GPN does not dispute that VitalChek could offer the same services that GPN now offers, even if VitalChek is not currently offering those services anywhere. As GPN states in its amended complaint, there is no special certification required of a merchant before it can act as a merchant in bail bond transactions. 1st Am. Compl. ¶ 56. Although GPN asserts that Visa has assigned it a merchant category code (MCC) reflecting that it provides bail and bond payments, GPN does not contend that only a company with that MCC can provide bail bond services to customers. Id. ¶¶ 29--30. Rather, MCCs are used by Visa to "classify suppliers into market segments" and are "assigned based on the supplier's primary line of business." Id., Ex. 3 at 2. Therefore, a merchant may provide services that, if performed by different companies, would fit into several MCCs, and Visa's rules account for that situation. See id., Ex. 2 at 2 (Visa rule stating that "[i]f the Merchant sells several products or services, the MCC that best describes the majority of the sales must be assigned.").

GPN contends that Cook County's RFQ required all of the bidders to be merchants providing bail bond services. The RFQ requested a percentage rate that each bidder would charge for "[p]ayments to post bail where the Contractor is required to be the merchant." Id., Ex. 6 at 49. In addition, the RFQ included a provision allowing the bidders to submit questions and ask for clarification. Id., Ex. 6 at 4. Cook County answered some of those questions in ways that indicated that each bidder would be required to act as a merchant when processing bail bond payments:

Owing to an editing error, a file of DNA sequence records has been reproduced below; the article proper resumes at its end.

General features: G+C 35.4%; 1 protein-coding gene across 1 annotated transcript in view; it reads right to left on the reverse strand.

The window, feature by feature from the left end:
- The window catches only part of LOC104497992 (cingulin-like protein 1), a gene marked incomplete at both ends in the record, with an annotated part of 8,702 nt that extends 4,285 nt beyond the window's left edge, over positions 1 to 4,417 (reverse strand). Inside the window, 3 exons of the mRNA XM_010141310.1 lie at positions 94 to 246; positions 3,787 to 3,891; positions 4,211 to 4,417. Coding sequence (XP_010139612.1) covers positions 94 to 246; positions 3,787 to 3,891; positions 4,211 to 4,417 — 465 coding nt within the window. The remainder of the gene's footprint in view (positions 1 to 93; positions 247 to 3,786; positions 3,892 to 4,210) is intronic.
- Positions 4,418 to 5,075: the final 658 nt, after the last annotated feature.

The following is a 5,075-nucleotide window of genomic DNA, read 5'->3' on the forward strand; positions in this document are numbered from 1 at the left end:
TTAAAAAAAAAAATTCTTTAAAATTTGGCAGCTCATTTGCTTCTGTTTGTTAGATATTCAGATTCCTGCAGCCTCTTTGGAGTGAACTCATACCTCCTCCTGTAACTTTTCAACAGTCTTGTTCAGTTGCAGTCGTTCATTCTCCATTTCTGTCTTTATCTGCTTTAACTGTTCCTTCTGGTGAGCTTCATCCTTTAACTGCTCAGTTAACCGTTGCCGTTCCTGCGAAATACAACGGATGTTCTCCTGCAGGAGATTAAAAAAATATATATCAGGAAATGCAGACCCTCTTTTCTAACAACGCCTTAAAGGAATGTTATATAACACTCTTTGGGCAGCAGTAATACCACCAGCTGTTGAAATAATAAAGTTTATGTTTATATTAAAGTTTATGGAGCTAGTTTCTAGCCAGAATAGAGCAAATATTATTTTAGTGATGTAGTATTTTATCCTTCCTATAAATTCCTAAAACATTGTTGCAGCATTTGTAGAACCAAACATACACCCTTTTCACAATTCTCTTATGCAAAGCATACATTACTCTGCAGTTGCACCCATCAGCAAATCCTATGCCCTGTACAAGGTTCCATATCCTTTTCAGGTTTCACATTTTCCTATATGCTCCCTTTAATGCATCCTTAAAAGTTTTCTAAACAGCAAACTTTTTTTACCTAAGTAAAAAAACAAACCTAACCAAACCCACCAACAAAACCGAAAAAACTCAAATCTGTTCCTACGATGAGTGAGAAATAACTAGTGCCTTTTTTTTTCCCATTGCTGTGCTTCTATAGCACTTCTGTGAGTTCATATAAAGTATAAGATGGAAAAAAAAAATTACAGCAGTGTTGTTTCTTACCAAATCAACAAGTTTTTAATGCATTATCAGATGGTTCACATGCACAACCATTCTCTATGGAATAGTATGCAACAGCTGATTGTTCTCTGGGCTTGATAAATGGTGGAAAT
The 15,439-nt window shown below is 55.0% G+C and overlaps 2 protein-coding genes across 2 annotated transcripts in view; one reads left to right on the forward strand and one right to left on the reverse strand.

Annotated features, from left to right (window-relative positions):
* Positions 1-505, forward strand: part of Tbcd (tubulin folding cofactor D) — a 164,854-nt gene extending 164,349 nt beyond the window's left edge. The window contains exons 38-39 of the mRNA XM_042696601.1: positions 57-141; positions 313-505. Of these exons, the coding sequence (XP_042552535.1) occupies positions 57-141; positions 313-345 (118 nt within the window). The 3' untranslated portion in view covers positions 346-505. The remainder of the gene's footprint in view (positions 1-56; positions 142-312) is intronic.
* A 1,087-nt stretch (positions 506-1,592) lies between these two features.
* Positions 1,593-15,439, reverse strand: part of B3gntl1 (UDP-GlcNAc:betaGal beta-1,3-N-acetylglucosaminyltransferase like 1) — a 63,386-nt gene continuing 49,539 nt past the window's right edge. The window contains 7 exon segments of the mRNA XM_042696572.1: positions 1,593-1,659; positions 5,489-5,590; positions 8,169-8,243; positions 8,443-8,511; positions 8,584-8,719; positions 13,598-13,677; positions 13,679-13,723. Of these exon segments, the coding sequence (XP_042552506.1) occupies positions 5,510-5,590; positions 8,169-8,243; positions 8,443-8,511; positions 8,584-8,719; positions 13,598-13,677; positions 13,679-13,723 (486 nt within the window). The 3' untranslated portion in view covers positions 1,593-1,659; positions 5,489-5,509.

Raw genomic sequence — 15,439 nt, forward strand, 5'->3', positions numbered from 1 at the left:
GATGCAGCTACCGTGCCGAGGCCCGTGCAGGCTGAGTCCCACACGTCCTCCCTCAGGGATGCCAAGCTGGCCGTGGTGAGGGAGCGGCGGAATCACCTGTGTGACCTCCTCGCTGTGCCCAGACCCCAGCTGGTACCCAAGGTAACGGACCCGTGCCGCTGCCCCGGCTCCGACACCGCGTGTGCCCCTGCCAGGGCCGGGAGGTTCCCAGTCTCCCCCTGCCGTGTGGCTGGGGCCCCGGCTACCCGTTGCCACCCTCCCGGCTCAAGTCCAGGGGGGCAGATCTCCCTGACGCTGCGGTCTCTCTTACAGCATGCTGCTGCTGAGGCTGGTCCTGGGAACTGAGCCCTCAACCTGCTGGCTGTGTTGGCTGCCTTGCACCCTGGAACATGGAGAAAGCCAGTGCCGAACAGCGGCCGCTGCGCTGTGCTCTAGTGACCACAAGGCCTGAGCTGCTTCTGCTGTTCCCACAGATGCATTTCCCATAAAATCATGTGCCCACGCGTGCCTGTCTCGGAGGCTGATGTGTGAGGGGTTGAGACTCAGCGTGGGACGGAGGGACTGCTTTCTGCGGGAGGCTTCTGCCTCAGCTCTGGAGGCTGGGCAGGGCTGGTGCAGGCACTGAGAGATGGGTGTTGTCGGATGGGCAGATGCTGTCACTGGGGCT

9. Will the County accept bids from non-merchants for provision of bail payment services?

Answer: No. Per the [RFQ], the credit card processor for bail payment services must be the merchant. . . .

31. . . .

c. If Visa's requirements do not allow the charging of a percentage fee for processing payments (other than tax payments), does the County's request for a rate for processing bail payments mean that the County does not intend to accept Visa?

Answer: No, the County, intends to accept all major credit cards. For bail payment transactions, the vendor must be the merchant and will be limited to charging the percentage fee it bid.

d. What does County mean by the phrase "where the Contractor is required to be the merchant"? Does it mean, "merchant" as used for credit card processing purposes?

Answer: Yes.

Id., Ex. 7 at 3, 7. The County's RFQ and the answers it provided to questions reflect that the County expected the winning bidder to act as the merchant when processing bail bond credit card payments.

As discussed above, however, there is no basis to believe that VitalChek cannot act as a merchant when processing bail bond payments. Cook County stated that it was using the term merchant "as used for credit card processing purposes." Id. at 7. Visa rules define a merchant as "[a]n entity that contracts with [a bank that processes credit card payments] to originate Transactions and that is eligible to display a Visa-Owned Mark." Id., Ex. 1 at 1177. Even if, as GPN contends, VitalChek must offer the same services as GPN to qualify as a merchant who can charge a percentage fee to customers, GPN does not allege that VitalChek cannot begin to do so. Accordingly, after taking into account the uncontested fact that VitalChek could begin to offer bail bond services to customers, GPN has not plausibly alleged that VitalChek made a false statement when it submitted a bid that implied that it could charge a percentage fee to customers and act as the merchant when processing bail bond payments.